The papers will be presented in eight sessions, each with a pair of
collaborators joined by a moderator. Those 24 participants are from all
over the world and will represent an unprecedented type of gathering,
Its unusual to get such prominent scholars together, especially
because theyre not in the same field, she said. I dont know if this
will happen again.
Garrison described the symposiums participants as amazing scholars
and educators who will tell the complex story of how [design] happens
and why things look the way they do.
The four-day event, held on UD's Newark campus and at Winterthur
Museum near Wilmington, will also offer an exceptional opportunity for
graduate students to hear from and interact with notable scholars.
A graduate student workshop on
Thursday, Oct. 11, open to invited participants only, will feature
presentations from 10 students from universities across the United
States and in Europe. On Friday, Oct. 12, a graduate student symposium
at Winterthur will be open to the public.
This printed linen textile, from a bequest of Henry Francis du
Pont to the Winterthur Museum collection, was made in England at the
Bromley Hall Print Works around 1760-1780 and shows the influence of
A committee of seven art history graduate students from UD organized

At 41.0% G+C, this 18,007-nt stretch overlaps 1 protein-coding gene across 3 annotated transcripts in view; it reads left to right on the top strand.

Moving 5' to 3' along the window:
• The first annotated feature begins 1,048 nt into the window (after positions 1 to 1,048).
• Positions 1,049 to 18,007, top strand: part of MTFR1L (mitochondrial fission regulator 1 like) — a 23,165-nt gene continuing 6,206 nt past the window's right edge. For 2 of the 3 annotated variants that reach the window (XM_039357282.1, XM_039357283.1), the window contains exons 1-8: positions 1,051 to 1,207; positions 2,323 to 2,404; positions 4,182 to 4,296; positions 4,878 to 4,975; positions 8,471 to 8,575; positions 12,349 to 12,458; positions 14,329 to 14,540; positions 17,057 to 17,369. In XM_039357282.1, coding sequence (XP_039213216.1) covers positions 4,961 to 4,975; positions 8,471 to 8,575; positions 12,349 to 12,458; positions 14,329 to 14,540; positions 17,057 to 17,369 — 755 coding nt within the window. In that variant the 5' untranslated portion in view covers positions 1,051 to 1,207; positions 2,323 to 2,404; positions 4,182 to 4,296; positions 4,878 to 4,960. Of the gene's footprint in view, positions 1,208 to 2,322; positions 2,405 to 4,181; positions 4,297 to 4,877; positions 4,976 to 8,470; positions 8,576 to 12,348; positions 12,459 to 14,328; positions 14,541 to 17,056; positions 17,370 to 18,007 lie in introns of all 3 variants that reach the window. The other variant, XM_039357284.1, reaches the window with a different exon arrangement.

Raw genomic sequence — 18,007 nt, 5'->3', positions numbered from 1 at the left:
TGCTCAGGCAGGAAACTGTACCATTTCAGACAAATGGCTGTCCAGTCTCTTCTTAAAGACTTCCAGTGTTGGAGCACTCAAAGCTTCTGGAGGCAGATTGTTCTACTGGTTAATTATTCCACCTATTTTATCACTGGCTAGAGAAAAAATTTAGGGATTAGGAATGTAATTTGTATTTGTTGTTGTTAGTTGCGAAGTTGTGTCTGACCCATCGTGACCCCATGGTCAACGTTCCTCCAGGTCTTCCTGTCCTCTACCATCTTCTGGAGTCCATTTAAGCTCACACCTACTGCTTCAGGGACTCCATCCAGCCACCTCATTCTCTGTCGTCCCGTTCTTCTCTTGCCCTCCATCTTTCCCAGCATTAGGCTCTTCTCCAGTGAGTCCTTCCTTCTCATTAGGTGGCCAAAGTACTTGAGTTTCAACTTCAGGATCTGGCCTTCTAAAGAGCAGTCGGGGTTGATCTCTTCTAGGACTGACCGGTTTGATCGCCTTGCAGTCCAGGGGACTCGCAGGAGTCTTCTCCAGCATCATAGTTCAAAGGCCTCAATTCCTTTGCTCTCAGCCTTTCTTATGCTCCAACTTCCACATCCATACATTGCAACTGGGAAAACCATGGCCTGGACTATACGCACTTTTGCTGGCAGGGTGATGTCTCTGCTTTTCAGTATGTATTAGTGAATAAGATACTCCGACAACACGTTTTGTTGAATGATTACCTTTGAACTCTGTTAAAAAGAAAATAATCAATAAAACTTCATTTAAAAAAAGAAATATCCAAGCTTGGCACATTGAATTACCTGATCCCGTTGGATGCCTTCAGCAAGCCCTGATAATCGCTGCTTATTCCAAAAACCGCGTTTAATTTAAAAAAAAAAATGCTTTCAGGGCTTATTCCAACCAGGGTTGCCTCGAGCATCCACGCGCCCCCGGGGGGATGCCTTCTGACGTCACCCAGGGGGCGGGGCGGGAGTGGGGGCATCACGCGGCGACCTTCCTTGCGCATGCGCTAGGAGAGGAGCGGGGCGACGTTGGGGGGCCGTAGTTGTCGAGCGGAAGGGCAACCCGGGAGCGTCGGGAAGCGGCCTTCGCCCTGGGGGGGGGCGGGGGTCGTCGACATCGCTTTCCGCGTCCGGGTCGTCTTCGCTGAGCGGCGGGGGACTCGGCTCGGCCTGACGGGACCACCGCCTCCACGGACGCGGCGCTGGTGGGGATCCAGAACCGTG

the workshop and symposium for graduate students, including the call for
and selection of papers. Planning such a complex event is an important
learning experience in itself, Rujivacharakul and Garrison said.
This kind of opportunity, complete with an international cast of
experts, is an example of the kind of wonderful training and mentoring
we provide our graduate students, said Garrison.
Art history doctoral student Anne Cross, a member of the committee, agreed.
This initiative has provided the graduate students with valuable
experience in putting together an academic symposium from coordinating
a call for papers, to managing a budget, to organizing catering and
transportation, she said. The skills that we gained in participating
in the symposium will no doubt prove invaluable for our future
The workshop and symposium will be held at UD and Winterthur from Thursday, Oct. 11, through Sunday, Oct. 14.
Except for the graduate student workshop on the first day, all events
are free and open to the public. No separate admission fee will be
charged at Winterthur for access to events there.
For more information, including a list of presenters and the schedule of events, visit this website.
Those planning to attend are asked to register here.
The project and the symposium are funded by The Terra Foundation for
American Art, the Office of Graduate and Professional Education and the
Center for Material Culture Studies at the University of Delaware, and
the National Endowment for the Humanities. Additional support has been
provided by UDs Department of Art Conservation and the Islamic Studies
and Asian Studies programs.
Article by Ann Manser; photos courtesy of Winterthur Museum and by University of Delaware